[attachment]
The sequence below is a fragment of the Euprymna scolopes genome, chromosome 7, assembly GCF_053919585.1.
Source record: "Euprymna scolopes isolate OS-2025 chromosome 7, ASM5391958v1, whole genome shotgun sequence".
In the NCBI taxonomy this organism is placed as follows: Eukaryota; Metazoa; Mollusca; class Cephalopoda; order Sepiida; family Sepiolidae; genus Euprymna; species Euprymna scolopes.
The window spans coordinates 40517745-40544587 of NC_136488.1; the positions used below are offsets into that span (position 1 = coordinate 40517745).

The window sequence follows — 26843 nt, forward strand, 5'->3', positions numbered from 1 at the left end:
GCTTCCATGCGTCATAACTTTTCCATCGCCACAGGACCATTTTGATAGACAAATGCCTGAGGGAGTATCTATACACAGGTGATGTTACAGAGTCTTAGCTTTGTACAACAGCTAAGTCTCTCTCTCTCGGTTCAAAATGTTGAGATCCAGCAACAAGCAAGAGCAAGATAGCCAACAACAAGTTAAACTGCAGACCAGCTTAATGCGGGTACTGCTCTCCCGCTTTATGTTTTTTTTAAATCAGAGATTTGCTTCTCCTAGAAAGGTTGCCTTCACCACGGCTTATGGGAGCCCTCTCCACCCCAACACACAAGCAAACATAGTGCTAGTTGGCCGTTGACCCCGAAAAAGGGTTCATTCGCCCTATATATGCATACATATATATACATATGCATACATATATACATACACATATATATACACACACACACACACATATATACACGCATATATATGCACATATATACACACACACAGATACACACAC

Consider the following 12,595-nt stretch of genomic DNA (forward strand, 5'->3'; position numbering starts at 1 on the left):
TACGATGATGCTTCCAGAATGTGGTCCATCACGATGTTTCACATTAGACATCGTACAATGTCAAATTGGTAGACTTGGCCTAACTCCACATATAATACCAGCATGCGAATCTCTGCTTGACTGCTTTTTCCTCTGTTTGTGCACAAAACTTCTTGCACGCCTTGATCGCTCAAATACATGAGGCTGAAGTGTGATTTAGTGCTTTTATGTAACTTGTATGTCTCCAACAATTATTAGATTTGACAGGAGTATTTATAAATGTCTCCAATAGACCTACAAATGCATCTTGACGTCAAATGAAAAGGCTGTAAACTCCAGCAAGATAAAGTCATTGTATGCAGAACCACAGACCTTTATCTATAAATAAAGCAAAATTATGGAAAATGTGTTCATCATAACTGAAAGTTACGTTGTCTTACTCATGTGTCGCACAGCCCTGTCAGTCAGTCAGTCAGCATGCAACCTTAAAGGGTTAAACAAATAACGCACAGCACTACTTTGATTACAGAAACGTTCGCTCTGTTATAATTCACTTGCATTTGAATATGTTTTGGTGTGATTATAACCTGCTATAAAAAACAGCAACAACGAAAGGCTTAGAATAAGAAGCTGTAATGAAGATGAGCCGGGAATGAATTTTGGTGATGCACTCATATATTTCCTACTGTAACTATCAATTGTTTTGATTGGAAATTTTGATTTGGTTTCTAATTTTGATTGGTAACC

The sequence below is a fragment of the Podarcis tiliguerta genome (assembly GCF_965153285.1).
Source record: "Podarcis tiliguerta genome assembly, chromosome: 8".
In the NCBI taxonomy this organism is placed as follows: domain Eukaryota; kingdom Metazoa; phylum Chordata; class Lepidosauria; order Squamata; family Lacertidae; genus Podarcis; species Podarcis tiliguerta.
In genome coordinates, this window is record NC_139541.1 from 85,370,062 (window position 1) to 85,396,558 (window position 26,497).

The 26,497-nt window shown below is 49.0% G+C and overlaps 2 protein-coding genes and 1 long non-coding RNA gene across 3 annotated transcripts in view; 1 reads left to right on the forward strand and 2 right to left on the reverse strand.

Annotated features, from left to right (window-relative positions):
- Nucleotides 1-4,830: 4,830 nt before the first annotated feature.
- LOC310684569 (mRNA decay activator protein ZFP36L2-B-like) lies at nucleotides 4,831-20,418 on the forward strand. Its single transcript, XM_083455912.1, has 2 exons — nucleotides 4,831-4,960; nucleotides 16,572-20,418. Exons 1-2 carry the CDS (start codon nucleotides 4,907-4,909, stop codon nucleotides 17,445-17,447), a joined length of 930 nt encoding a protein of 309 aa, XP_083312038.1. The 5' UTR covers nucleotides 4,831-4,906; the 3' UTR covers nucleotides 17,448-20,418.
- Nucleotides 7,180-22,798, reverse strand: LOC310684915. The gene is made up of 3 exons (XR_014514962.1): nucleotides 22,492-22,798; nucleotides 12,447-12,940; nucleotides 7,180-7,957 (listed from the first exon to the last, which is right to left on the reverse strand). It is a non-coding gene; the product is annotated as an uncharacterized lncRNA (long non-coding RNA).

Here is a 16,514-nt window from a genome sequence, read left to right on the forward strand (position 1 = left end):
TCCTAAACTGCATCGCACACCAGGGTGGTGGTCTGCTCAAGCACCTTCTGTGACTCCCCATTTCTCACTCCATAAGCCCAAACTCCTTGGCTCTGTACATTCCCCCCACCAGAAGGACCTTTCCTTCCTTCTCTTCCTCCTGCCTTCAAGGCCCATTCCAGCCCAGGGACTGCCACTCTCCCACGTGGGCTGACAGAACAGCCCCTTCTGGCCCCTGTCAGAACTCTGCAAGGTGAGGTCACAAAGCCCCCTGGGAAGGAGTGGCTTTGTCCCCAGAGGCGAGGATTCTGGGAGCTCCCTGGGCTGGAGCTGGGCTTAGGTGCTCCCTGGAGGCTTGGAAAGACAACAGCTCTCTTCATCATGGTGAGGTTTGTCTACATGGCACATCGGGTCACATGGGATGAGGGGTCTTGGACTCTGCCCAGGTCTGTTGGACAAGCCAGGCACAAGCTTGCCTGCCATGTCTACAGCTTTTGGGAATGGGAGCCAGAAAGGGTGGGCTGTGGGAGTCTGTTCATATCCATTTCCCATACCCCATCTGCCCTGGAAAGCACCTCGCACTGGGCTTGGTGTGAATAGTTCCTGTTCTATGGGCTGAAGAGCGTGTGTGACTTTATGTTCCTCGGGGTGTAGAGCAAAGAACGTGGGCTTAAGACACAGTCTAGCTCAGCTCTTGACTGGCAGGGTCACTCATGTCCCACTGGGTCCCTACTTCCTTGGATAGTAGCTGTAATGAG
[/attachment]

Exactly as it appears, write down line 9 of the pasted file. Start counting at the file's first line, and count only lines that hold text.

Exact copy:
The sequence below is a fragment of the Podarcis tiliguerta genome (assembly GCF_965153285.1).